The airport is 9 miles north of Calcutta and it takes at least 40 minutes to get into the city. This is also the departure point for flights to the Andaman and Nicobar Islands. Calcutta is well connected to cities throughout India by means of an extensive rail network. The Metro is an efficient way to get around the city or for the authentic experience, raise a hand and stop a bus!


Calcutta is regarded as one of the world’s great cities. It grew from the amalgamation of three small villages on the banks of the Hooghly to become the capital of British India in 1857, and maintaining its status until 1911. It retains a strong colonial feel through many of its buildings.The city grew as a flourishing commercial centre with impressive Victorian buildings and churches. It also had a vibrant intellectual and cultural tradition combined with a divergence of political views which led to the growth of the nationalist reform movement. Revolutionary ideals within the city encouraged the British to move the capital to Delhi in 1911. It is interesting that a city which played such a great part in the rise of the British Empire should become such a major catalyst in its fall. Today West Bengal is one of only two Indian states with a Marxist-led government, Kerala is the other.

The city buzzes with activity, but struggles with its image of poverty and overcrowding. Whilst there is no denying that life in the city is a” snug fit”( to quote a friend from Calcutta), Calcutta is a city full of character, and characters. It has a huge number of interesting buildings and sites to keep the visitor occupied for many days. Magnificent temples and mosques, faded mansions hinting at former colonial glory and historical buildings like the Indian Museum, all offer glimpses of the past. But perhaps it is the Bengalis themselves, and their culture, which is most intriguing.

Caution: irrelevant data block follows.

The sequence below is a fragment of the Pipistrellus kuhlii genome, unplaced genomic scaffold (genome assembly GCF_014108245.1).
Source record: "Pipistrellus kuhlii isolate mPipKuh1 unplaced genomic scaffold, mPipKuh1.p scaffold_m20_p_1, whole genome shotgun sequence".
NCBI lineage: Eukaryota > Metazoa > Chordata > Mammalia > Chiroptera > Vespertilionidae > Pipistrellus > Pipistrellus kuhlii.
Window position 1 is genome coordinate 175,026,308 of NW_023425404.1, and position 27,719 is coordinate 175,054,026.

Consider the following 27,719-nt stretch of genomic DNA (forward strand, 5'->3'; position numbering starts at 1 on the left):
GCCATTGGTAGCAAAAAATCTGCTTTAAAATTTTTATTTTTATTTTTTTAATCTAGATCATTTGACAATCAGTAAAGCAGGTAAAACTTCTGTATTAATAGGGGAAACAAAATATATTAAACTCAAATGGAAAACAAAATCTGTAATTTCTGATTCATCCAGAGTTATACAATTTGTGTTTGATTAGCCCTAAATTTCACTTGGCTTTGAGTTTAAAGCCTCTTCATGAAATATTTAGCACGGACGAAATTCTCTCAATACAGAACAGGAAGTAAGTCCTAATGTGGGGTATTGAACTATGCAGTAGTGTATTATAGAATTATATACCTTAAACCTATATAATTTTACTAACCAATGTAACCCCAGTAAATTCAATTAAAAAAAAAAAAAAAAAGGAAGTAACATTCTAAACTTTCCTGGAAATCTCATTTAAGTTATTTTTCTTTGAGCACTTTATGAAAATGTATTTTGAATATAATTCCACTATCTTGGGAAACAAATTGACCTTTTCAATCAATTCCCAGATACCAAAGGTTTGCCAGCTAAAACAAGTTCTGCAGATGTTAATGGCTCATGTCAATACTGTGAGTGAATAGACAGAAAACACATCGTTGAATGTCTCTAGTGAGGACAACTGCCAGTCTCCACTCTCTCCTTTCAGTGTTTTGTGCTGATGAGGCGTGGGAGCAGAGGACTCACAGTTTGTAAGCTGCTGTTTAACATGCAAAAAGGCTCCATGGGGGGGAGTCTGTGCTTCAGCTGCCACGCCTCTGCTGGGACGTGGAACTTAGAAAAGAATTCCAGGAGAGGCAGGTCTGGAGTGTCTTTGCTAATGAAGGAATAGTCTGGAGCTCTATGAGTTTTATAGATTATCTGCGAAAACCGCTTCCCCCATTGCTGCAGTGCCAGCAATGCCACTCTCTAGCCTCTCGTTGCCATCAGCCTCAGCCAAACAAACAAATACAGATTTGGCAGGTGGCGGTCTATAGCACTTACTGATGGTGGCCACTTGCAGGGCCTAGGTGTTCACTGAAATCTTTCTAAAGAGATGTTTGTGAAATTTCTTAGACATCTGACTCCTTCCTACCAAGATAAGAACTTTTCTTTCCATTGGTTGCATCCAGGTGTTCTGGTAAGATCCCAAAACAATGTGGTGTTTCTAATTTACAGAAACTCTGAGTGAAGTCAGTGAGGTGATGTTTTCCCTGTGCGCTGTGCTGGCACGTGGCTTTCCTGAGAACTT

Calcutta is locally regarded as the intellectual and cultural capital of India and has produced many poets, writers, scientists, musicians, scholars and philosophers. Bengali dance, music, art and indeed film are world- renowned and there are many venues within the city to showcase the talents.

One of the best ways to see the city is on foot. Walking tours offer a fascinating and informative glimpse of the city and gives the visitor a chance to get a really good feel for the city.Getting the timing right is essential in Calcutta, both in terms of time and season. Best time to visit is October to March. In the weeks leading up to, and during, the monsoon the weather is hot, sticky and seriously wet and uncomfortable- and is best avoided excepting by the brave-hearted.

During peak season it is best to visit sites early in the morning to avoid the worst of the crowds. When it all gets too tiring, head for a restaurant for a Bengali thali ( a platter of dishes), aampora shorbat (soft drink made from mangoes with hint of lime) and of course, no meal is complete without mishti or sweets.